Her early career had a focus on directing, and she worked with a wide range of companies. In 2006 she joined Welsh National Opera, and was Youth & Community Director from 2007 – 2014, commissioning nine major operatic pieces for young people and communities, and developing the Street Songs programme with Welsh communities.
In her role for ArtWorks Cymru, she is working with a consortium of 26 partners over two years to develop practice in participatory settings, seed new practice and grow a strong network around the participatory arts in Wales.
Her company, Operasonic, enables young people to engage with opera, as audiences, as participants, as creators, as leaders, and creates opportunities for them to explore, create and experience opera.
She is also a Creative Agent for the Arts Council Wales Creative Learning Through the Arts project, an active member of RESEO and a Fellow of the RSA.
Sophie was born in Leicester in 1989 and began studying the violin at the age of 6 when her family had settled in Thetford, Norfolk. After achieving Grade 8 violin, she began studying at the junior department of the Royal Academy of Music, London. She was given a viola scholarship, with the violin as a second study. Loving the warmth and tone of the instrument, the viola has been the height of Sophie’s interest ever since. During her time at the Royal Academy she studied the viola with Robert Turrell and also undertook piano and vocal tuition in her spare time. In 2009, Sophie began a degree in music at Bangor University, North Wales. During these years she travelled to Liverpool for her lessons with Richard Wallace. Sophie was principal viola of the Bangor University Symphony Orchestra and Bangor Baroque ensemble in her final year, also playing as part of the Menai String Quartet. Since graduating in July 2012 and receiving a BMus (Hons), she then began a Master’s in Performance at the Royal Welsh College of Music and Drama. During her two years there, Sophie studied with Mark Braithwaite and Louise Williams. She currently plays on an instrument made by Paul Collins (2004). Having played a variety of repertoire, both solo and orchestral, Sophie has also performed at venues such as the Queen Elizabeth Hall and St John’s Smith Square London, Birmingham NEC and St David’s Hall Cardiff. Her interests also extend to Celtic folk music, regularly taking part in sessions within England and Ireland, as well as playing in a traditional folk ensemble.
Kate Hawkins graduated from the Royal Welsh College of Music and Drama in July 2014 with a bachelors degree in Trumpet performance. Currently based in Cardiff, she works as a private brass teacher, as well as being a teacher for Monkey Music, providing pre-school music classes. Throughout her studies Kate has had a big interest in musical education and outreach, and alongside other projects began volunteering with Making Music Changing Lives in 2010, and has been attending ever since! She took over as brass teacher in 2012 and has enjoyed watching the children progress on their instruments through the years. Kate is looking forward to seeing what the future holds for MMCL and to see more and more children benefit from the project.
Rachael has been playing the violin since the age of 9 through her local music service in the North East of England. In 2007 she was awarded a scholarship to study at the Royal Welsh College of Music and Drama and subsequently went on to complete her Master’s degree in Music.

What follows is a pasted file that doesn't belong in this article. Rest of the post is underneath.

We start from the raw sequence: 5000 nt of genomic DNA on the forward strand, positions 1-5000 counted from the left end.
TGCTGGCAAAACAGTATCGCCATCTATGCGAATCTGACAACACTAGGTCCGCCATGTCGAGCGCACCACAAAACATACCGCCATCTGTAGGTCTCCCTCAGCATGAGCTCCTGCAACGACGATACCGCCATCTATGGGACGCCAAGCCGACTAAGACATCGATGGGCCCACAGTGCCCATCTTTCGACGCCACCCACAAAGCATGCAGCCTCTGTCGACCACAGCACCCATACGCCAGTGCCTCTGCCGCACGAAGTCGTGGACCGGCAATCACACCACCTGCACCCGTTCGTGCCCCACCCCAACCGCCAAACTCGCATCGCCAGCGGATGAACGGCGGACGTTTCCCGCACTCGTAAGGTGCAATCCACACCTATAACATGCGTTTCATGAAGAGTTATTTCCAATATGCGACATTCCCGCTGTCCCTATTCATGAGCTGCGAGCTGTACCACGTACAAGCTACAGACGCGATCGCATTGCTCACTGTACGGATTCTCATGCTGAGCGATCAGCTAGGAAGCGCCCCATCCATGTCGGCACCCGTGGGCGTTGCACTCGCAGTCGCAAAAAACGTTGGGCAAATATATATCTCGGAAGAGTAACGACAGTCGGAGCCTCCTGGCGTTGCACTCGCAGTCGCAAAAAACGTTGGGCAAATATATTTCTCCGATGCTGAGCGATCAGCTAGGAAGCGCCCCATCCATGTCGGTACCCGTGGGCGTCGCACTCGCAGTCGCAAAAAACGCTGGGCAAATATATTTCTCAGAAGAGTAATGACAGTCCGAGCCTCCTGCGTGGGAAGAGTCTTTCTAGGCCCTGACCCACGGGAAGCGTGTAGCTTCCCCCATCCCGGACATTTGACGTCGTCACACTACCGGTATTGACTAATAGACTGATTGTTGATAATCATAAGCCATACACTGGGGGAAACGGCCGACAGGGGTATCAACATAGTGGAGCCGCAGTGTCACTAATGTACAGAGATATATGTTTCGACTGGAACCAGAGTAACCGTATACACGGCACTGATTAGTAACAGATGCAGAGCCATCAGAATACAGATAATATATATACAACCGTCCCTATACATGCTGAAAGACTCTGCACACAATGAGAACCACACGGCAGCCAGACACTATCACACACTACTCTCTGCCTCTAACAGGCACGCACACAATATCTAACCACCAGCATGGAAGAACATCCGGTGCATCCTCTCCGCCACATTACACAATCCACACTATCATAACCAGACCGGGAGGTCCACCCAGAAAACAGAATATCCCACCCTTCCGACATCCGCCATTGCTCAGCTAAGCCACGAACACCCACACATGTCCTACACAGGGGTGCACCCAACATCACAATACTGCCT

As a freelance violinist Rachael performs with many professional orchestras including BBC National Orchestra of Wales and Bournemouth Symphony Orchestra.
Rachael volunteered for making music changing lives in her final year of music college and was delighted to take up the position as a violin teacher in 2013.
Jan Gould studied viola at Trinity College of Music with Elizabeth Turnbull and Nicholas Roth, wining prizes both for solo performance and chamber music. She was a member of the Miklòs Quartet, and with them performed extensively in London and throughout the Provinces. Surgery brought her performing career to an abrupt end, and she then went on to train for ordination in the Church of England. She moved to Wales in 2004 and for most of that time has been priest in charge at the Church of the Resurrection, Ely, Cardiff. She set up the Making Music Changing Lives charity in 2009 out of the belief that music has the power to transform even the poorest communities, and is currently its musical director while still fulfilling her normal parish duties. In 2013 she was awarded the Community Foundation in Wales Philanthropy Award; in 2014 she and MMCL were the subject of a BBC Radio Wales programme which won a Jerusalem Trust Award for the best Easter programme in the UK; in 2015 she received a Point of Light Award from the Prime minister and also appeared on the Independent on Sunday 100 Happy List for her transformational work in the community. In 2016 she was the British Empire Medal for Services to the Community.
Jordan is a recent graduate of the Royal Welsh College of Music & Drama, and alongside being passionate about teaching he’s also a performer of Welsh traditional music and the classical repertoire.
In 2009, Helen gained a scholarship to study trumpet at the Royal Welsh College of Music and Drama. Whilst there, she studied with principal trumpet of WNO, Dean Wright. She partook in masterclasses with Sergei Nakariakov, Phil Cobb, Niall Keatley, Andy Crowley, Mike Lovatt, Alistair Mackie, and Mnozil Brass. She was also lucky to be involved with various RWCMD/WNO side by side projects.
Since graduating from RWCMD in 2013 with First Class Honours, Helen has been working as a freelance trumpeter and teacher in South Wales.